"And for the support of this declaration, with a firm reliance on the protection of Divine Providence, we mutually pledge to each other our lives, our fortunes and our sacred honor."
In this final sentence in the Declaration of Independence, is Thomas Jefferson also declaring independence from the British language? The last word is honor, not honour. Spelling in those days was not consistent, so it probably was not a deliberate attempt to Americanize the word. But since 1776 the differences between American and British English have grown. Yes, Americans have adopted British terms, such as kiosk and queue, and the British have picked up quite a few Americanisms. But the difference remains. I am reminded of it nearly every time I read Julie's blog, The Virtual Journey, or one of her other blogs. Her posts are always interesting and always well-written, but the language is distinctly British.
In a wonderful description of a meal at an English inn, Julie writes: "In the centre of the plate, a field mushroom nestles in a bed of rocket and green salad; it is topped with spinach, grilled cheese and crisp lardons of bacon." There are no guided missiles here; rocket is British for arugula. (It made me wonder--excuse the groaner of a pun--if British botanists who specialize in arugula could be called rocket scientists.) And Americans just don't eat lardons of bacon, which I believe are small cubes. Our bacon comes in strips, or what the British would call streaky rashers.
I was reminded of an article I read more than thirty years ago. I dug out the Summer 1975 issue of Horizon Magazine and reread "Of Panda Cars and Pantechnicons, Biros and Blimps," by Ian M. Ball. Ball quotes Oscar Wilde as saying, "the English have really everything in common with the Americans, except of course language."
"To begin with, " writes Ball, you might pick up the Times Educational Supplement and read the following: 'A fifteen-year-old Croydon boy has been suspended by his head since last September because of his long hair.' No, this is not the British belief in corporal punishment carried to sadistic lengths. Head is an acceptable abbreviation for headmaster."
Then there's the simple sentence, "I was mad about the flat." For an American, it expresses anger about a punctured tire: to a Briton, it means being crazy about an apartment. Ball goes on with a paragraph to test the reader's understanding of British:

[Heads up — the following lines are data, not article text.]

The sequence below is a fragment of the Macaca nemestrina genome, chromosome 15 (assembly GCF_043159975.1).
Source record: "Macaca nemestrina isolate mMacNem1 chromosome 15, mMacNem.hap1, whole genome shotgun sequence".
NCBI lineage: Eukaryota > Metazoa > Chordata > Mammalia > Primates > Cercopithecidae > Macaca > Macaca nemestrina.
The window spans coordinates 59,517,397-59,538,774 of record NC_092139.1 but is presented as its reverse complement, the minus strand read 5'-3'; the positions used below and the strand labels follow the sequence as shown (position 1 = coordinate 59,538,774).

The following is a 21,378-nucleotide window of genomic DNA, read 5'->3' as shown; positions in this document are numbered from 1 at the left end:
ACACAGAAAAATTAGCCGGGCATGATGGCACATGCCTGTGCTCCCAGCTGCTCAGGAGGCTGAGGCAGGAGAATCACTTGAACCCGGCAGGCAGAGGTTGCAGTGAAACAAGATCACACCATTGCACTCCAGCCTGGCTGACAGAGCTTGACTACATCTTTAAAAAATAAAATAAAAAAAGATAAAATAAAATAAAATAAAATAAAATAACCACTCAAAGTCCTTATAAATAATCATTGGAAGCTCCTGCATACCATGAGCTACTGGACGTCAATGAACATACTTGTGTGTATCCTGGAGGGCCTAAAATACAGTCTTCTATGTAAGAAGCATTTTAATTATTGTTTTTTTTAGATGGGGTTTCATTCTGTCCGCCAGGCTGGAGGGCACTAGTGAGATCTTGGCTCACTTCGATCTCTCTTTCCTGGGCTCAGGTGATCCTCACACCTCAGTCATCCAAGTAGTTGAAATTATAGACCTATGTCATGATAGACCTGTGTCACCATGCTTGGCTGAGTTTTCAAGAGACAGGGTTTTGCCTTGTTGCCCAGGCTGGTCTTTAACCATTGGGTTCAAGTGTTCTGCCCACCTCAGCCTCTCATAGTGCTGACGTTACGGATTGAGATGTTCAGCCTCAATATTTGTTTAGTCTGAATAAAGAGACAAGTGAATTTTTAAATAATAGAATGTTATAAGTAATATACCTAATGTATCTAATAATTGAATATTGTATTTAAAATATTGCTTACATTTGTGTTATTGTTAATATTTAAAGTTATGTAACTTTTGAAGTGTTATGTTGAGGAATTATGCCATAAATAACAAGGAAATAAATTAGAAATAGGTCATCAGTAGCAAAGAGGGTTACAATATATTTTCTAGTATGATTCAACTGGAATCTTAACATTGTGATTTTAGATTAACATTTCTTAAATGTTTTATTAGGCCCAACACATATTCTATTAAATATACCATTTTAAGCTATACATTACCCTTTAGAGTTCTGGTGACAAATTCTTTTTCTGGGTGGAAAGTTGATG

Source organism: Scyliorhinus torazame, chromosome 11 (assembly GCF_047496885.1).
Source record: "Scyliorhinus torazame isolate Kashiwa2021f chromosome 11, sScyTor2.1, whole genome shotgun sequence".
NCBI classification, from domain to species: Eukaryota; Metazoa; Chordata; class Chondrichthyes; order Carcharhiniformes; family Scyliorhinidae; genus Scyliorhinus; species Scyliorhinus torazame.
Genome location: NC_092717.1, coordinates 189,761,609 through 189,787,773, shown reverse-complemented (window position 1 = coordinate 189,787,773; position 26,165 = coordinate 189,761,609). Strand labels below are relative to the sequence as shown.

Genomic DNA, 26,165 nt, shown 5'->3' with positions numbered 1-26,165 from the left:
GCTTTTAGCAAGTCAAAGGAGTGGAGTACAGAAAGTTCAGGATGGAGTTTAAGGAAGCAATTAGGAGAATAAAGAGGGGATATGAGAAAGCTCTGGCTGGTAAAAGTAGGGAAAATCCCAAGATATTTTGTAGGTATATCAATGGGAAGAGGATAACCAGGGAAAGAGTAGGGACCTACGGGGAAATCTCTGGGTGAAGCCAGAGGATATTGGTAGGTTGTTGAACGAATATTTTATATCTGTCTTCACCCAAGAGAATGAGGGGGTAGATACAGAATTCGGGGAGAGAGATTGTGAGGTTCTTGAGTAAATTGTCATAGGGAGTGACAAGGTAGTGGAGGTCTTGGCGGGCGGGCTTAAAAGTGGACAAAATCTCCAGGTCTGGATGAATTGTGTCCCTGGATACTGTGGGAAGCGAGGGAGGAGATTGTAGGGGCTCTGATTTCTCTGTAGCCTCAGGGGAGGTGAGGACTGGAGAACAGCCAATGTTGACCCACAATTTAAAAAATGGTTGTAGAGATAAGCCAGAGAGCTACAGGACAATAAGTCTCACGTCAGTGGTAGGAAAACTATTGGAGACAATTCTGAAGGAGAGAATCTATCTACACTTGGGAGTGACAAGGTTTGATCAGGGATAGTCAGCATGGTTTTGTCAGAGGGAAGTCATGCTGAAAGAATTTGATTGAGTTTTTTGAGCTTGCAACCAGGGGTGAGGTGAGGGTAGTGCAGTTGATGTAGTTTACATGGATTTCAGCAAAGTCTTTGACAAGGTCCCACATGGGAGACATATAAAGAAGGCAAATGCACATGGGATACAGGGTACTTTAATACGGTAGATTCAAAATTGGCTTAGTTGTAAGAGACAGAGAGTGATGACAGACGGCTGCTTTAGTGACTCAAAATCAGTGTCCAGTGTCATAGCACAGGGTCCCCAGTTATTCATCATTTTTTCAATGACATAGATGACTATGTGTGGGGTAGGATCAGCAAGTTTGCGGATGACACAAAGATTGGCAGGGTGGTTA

I was wearing a bespoke suit, with gongs, and was sitting in a bath-chair in a lay-by in the arterial road, when I first saw a panda car, then a milk float, followed by a pantechnicon and an articulated lorry. The driver of the lorry, oddly enough a real blimp, stopped, got out, and asked if I was carrying a biro. It transpired that he was carrying a load of geysers, immersion heaters, and loofahs for the ironmonger on the front. He said he had heard there was trouble locally in the mains in town and he was searching for a blower. I told him there was a kiosk ahead, just past the pillar-box.
While I'm sure Julie understood all the references, most Americans wouldn't unless they had spent quite a bit of time in the United Kingdom.
Here's a glossary:
Bespoke suit=custom-tailored suit
arterial road=main highway
panda car=small police patrol car
milk float=milk truck
articulated lorry=tractor-trailer truck
blimp=a pompous, elderly man
biro=ball point pen
geysers=over-the-sink hot water heaters
mains=electric power supply
Kiosk, of course was more general term even then, and has since crossed The Pond, as the British are wont to call the Atlantic. You can buy loofahs at Bed, Bath, and Beyond, but biros, pantechnicons, and geysers haven't made the journey.
Personally, I love learning about the differences in American and British, as well as the regional variations. (The Kensington and Allegheny, or K & A dialect of Near Northeast Philadelphia may be grating to my ear, but I'm glad there are still those who speak it.) But it must be difficult for my Hungarian friend SzélsőFa , who must not only deal with the sometimes bizarre rules of English spelling and grammar, but then have to sort out peculiarly American and British usages. And I haven't mentioned Canada, Australia, New Zealand, India, Malaysia, Nigeria, Jamaica, and so many other nations which have taken English and made it their own.